Georgia vs. Vanderbilt: Score and Analysis for Commodores' Upset Win
The Vanderbilt Commodores picked up the fourth win of their season by beating the No. 15 Georgia Bulldogs at home on Saturday, 31-27.
It's a win that Nashville won't be forgetting anytime soon. The Commodores, who were just 3-3 on the season and winless in the SEC heading into the game, didn't take the final lead until Jerron Seymour scored on a 13-yard scamper with 2:53 left in the final frame.
The touchdown jaunt gave Vandy its fourth rushing touchdown of the game in an old-fashioned, hard-nosed effort from coach James Franklin's squad. Seymour finished the game with 75 yards and two touchdowns on 19 carries to lead the 'Dores in rushing. Austyn Carta-Samuels added 111 yards through the air on 12-of-20 passing.
Franklin should be especially proud of his defense, though.
Going against a potential Heisman candidate in Aaron Murray, Vandy gave up just 211 total yards—including 104 yards in the passing game and 3.1 yards per rush.
Georgia had plenty of opportunity to win the game. Taking advantage of two rushing touchdowns from Murray and a 39-yard pick-six courtesy of Shaq Wiggins, the Dawgs were able to claim a 24-14 lead at half time despite overall poor play.
Murray even passed Tim Tebow for the most total yards in SEC history, per ESPN Stats & Info.
Late in the first quarter, Aaron Murray passed Tim Tebow for most career yards of total offense (rushing + passing) in SEC history.— ESPN Stats & Info (@ESPNStatsInfo) October 19, 2013
Coming out of half time, it appeared that the struggling Bulldogs were ready to put their foot on the gas and put the game away. A 23-yard field goal from Marshall Morgan gave UGA a 27-14 lead heading into the final quarter.
Unfortunately, Franklin's squad wasn't interested in laying down for Murray and Co. The defense continued to swarm to the ball and redshirt freshman quarterback Patton Robinette proved to be the spark the 'Dores needed on offense to complete the comeback.
The dual-threat quarterback's two-yard touchdown run with 10:38 left in the fourth quarter put Vandy within a touchdown of the lead at 27-21 and swung the momentum in favor of the home team.
A Georgia punt on the ensuing drive would set up the Commodores for a field goal drive before one of two fourth quarter fumbles would set up Vandy to take the final lead of the game.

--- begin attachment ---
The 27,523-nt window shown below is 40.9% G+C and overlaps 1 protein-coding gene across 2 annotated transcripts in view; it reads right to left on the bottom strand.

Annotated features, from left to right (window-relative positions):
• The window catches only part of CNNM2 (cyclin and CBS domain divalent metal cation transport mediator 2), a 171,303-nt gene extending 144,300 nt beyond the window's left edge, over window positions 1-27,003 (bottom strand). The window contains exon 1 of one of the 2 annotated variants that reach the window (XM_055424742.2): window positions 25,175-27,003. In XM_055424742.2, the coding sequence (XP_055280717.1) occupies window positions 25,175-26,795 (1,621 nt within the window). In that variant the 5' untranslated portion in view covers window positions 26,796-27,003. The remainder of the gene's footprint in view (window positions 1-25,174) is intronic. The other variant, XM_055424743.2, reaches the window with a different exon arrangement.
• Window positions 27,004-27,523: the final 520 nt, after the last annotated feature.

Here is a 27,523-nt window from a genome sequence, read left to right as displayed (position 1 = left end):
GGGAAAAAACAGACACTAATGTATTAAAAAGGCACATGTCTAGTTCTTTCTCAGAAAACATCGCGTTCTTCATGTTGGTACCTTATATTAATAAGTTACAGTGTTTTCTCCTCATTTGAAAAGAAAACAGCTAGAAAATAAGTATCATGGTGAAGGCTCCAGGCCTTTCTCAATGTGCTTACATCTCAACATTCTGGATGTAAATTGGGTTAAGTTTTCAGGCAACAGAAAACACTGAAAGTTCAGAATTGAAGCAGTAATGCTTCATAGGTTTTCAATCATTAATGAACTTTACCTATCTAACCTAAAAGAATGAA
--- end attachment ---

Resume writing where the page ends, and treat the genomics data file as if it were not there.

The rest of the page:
For Georgia, this was another disappointing turn in a season that just wasn't meant to be for the Bulldogs. Without Keith Marshall and Todd Gurley, Murray was left with Brendan Douglas and J.J. Green in the backfield, and neither stood out as the offense struggled to get anything going.
The absence of Gurley and Marshall proved to be too much to overcome for the Bulldogs, who only amassed 114 yards on the ground as a team. For the offense to get back on track, the run game that made them so dangerous has to return to form.
Murray finished the game 16-of-28 for just 104 yards with an interception. Unfortunately for him, that interception came at the worst time possible. That's a performance that should effectively end any hope he had left of winning the Heisman Trophy.
With much debate over the enforcement of college football's new targeting rule, The Athens Banner-Herald's Mark Weiszer provides this quote from head coach Mark Richt:
#UGA coach Mark Richt: "I promised myself I wouldn't say anything horrendous about the officiating today so I'm not going to do that."— Marc Weiszer (@marcweiszer) October 19, 2013
Georgia came into the season as an SEC powerhouse, but now finds itself skidding down the rankings. As ESPN Pac-12 indicates, Georgia is a tough team to read for voters:
Is Georgia ranked next week? Three losses but also quality wins (LSU, South Carolina).— ESPN Pac-12 (@ESPN_Pac12blog) October 19, 2013
With each disappointing loss, it's becoming more difficult to remember the Bulldogs' signature wins early in the season. Georgia faces a ferocious Florida defense next week, and while the Gators fell victim to a loss against Missouri this week, it's safe to say the Bulldogs will have their hands full.
What is the duplicate article?
Why is this article offensive?
Where is this article plagiarized from?
Why is this article poorly edited?